At this point you might as well try and rotate the nut with as much force as you can as you have nothing to lose !


Stage 3

If all else fails you have to remove the hub carrier assembly.  If the drive shaft nut is not slack, you should piece the braking system back together and using the brakes to hold the hub in place, undo the drive shaft nut.  This is extremely tight hence the reason why you need the brakes to hold the drive shaft from rotating.  If you can't release the drive shaft you'll have to remove the roll pins from the gearbox end and slide the lot off in 1 go.

Remove the following from the hub carrier in the recommended order :

  1. Lower Link from the chassis - 1 bolt holds it on.

  2. Upper link from the hub carrier - again just 1 bolt.

  3. Radius arm to hub carrier - 2 bolts.

  4. Damper from the lower stud - should just slide off.

You'll end up with something like what's below, with or without the drive shaft.

With the hub carrier now on a bench you can use a variety of tools and possibly a blow torch to warm the casting in order to release the stud.  DO NOT hammer it !!!

Grinding a flat on the exposed stud and holding it in a vice is a pretty good method.

If nothing can move the studs the last resort is to drill them out.  This is easier than it sounds and you can do it on a bench vice if you're careful.  Using the exposed length of the stud, or the brake caliper adapter, you can hold the hub carrier in a vice pretty easily.

Start with the rear most part of the stud as this is the hardest to remove, you need to leave about 20mm of stud showing out of the back where the damper was (more on this later) the rest can be cut off, shown in red below.  Use a snubber washer as a barrier between the saw and the aluminium hub carrier in-case you slip, better to replace a 50p washer than a 350 hub carrier !!

Carefully centre punch the stud (remember castings and hammer blows do not go together !) and using a 5-6mm bit carefully drill into the stud trying to keep it as centred as possible.  Once you have your 'pilot' hole all the way through you can gradually increase the size of drill being careful to select one that is not going to start going into the aluminium !  When you reach the largest drill you're comfortable with, you need to cut carefully using a small / junior hacksaw blade down the inside of the hole you drilled to turn the stud into a split spacer.  Once you are through the stud can be gripped in a vice on the exposed length and carefully squashed so that the sides actually collapse and move into the slit you made with the saw - this will reduce it's diameter and allow it to come out !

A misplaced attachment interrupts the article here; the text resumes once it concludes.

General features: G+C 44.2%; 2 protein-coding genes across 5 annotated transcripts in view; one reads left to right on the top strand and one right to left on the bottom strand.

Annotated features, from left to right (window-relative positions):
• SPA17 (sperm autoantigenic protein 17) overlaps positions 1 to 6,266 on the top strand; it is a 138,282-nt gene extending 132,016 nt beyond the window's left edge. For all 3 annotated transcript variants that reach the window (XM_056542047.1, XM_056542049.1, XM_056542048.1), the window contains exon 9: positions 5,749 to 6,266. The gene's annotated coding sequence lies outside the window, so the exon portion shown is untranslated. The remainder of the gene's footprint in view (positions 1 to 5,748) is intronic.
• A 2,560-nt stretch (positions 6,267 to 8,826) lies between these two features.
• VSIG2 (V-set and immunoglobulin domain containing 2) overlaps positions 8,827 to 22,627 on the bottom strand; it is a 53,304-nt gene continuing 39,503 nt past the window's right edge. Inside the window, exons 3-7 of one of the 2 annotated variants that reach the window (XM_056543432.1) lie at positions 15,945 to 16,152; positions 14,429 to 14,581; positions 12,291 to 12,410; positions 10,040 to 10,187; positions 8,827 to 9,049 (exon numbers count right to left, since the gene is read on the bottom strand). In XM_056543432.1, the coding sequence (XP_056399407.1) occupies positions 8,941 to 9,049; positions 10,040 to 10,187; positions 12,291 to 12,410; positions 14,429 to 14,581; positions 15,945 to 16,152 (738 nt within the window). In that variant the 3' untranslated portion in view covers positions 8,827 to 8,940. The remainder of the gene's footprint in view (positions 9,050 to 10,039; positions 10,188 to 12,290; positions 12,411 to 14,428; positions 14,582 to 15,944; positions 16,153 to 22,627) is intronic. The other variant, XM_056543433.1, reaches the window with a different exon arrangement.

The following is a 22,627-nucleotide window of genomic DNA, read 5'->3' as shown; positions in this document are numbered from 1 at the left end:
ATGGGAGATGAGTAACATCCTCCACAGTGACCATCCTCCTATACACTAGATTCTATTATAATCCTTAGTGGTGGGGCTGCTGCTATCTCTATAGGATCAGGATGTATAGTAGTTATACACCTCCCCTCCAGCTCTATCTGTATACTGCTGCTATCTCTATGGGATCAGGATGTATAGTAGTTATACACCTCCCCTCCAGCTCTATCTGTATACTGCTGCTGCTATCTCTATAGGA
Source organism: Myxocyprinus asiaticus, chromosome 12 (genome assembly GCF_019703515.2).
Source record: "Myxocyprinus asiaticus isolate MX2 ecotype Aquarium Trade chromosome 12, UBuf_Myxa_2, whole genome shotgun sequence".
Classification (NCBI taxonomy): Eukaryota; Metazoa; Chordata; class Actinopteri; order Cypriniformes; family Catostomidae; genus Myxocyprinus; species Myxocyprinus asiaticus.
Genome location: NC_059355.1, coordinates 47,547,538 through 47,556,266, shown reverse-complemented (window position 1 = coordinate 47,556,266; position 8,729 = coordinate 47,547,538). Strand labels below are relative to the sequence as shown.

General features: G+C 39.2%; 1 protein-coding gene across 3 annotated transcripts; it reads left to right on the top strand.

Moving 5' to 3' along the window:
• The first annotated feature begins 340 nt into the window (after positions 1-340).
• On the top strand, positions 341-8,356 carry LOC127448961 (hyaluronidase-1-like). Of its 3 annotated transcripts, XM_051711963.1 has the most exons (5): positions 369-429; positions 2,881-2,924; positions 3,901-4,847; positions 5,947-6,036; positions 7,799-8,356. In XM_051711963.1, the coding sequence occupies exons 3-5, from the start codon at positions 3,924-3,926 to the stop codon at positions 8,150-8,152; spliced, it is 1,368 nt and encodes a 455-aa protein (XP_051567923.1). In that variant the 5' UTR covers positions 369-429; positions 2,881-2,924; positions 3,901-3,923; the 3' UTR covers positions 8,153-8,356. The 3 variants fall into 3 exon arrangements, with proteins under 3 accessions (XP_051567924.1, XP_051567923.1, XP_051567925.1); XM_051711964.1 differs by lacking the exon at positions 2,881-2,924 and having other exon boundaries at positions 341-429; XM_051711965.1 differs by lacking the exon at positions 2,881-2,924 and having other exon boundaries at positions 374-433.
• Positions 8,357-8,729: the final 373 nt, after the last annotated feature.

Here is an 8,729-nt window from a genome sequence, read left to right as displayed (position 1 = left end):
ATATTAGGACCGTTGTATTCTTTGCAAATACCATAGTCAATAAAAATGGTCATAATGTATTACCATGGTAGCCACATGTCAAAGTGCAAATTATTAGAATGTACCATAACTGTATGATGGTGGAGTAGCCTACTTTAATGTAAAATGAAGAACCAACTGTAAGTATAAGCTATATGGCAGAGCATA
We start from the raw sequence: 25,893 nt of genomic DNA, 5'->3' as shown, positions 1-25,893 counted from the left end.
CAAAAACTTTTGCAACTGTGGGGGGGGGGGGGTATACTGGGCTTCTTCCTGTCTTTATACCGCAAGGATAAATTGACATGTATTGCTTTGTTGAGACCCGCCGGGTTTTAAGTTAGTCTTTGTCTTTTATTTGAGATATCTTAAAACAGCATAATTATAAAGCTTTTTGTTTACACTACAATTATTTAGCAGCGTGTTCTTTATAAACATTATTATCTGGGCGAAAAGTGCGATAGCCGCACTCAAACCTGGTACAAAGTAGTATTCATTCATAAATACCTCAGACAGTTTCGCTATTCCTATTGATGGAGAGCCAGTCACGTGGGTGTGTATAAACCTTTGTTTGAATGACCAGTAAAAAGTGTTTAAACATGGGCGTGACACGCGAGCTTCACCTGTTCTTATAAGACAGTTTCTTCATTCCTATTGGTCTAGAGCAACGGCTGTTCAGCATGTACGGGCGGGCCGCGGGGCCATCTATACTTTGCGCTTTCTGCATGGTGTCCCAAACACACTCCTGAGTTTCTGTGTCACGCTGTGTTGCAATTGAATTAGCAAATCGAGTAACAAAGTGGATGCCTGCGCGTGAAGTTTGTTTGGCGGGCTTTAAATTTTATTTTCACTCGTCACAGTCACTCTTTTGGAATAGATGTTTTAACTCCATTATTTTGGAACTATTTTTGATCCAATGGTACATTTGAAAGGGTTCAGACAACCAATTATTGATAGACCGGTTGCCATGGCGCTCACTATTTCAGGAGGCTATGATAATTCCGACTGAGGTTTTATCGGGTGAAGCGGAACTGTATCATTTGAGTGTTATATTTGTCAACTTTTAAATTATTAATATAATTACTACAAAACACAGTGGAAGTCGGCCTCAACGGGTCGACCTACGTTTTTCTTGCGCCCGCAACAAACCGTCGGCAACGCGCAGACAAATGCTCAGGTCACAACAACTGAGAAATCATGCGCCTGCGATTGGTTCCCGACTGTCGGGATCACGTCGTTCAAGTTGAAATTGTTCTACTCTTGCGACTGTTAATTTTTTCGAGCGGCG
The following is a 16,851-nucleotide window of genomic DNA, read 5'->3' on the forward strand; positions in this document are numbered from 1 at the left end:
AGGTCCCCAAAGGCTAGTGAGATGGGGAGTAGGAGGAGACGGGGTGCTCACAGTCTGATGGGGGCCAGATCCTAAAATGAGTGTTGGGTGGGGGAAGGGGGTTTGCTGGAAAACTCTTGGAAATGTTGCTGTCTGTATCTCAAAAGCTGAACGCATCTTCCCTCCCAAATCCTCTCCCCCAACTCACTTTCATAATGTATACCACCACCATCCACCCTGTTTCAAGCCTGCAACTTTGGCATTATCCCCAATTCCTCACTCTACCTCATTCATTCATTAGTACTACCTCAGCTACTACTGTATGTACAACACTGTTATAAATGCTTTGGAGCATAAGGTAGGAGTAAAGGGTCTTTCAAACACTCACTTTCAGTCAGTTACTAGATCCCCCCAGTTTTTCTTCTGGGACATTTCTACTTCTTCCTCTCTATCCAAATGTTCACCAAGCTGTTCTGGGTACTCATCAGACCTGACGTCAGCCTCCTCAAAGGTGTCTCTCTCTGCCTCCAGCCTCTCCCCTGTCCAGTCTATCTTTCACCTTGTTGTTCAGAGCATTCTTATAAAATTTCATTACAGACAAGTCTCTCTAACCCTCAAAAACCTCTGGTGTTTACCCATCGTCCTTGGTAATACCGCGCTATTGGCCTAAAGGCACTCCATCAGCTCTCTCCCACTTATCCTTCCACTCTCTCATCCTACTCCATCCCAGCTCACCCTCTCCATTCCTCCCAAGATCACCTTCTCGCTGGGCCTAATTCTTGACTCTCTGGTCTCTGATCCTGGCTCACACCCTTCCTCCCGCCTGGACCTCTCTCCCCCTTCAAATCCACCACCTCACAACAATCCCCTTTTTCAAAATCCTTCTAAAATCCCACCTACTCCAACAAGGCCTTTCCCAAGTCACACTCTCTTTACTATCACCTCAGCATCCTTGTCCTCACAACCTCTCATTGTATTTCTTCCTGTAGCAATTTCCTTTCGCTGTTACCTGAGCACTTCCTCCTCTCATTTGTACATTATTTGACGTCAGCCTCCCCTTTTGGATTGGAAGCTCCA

The exact same principal can be transferred to the front half except the cut is already made for you in the split spacer so it's just a case of drilling out the stud.

Easy yeah ?


Putting it back together is a lot easier but again is mainly down to correct procedure.  I would recommend cleaning and replacing as much of the rusty bolts and nuts as possible mainly because as you took the bolts off against the rust it will have caused damage to the threads - it also means when you come to work on the car again it is a lot easier to work with.

In my\opinion the split spacer and the lower stud MUST be replaced, they are too important to scrimp on.

The parts from Lotus have the following code and approx price :

Split Spacer B082D4079F 10.60 inc VAT
Lower Link Stud B079D4024F 13.60 inc VAT


The split spacer is a very important piece and must be free to move when re-fitting the suspension.  When re-assembling the hub carrier the 2 end nuts need to be tightened to 70nm, if the split spacer wasn't there you would load the 2 lugs of the hub carrier so much they would probably break snap, the spacer acts by sliding inside the front lug to gap the bolt correctly under load.

By using the old one seized in place you run the risk of putting the hub carrier lugs under un-necessary load and you can break them which is not only expensive but highly dangerous if the car is moving at the time !

The price is nothing compared to a cracked 350 hub carrier or a written off Esprit !


Before fitting, use a small piece of emery paper to clean out the holes in the aluminium hub carrier, aluminium does not rust but it does corrode and you might see white dust on the inside of these holes which is aluminium oxide.  The holes should be then wiped with generous amounts of copper grease before fitting the split spacer.

The split spacer should be pulled in using the stud, or better still a suitable bolt - it should have little resistance when moving into the hole.  The spacer is also tapered both ends to allow it to lead into the hole correctly, it should be coated with copper grease to allow it to slide and also combat the chance of it seizing in the hole again.  When using a nut to wind the bolt / stud in, ensure there is a washer between it and the aluminium part or you will damage the softer metal.

Wind the split spacer in as shown below :


All mating faces and bolt shanks should be lubricated in copper grease, the Process for putting things back onto the car is as follows :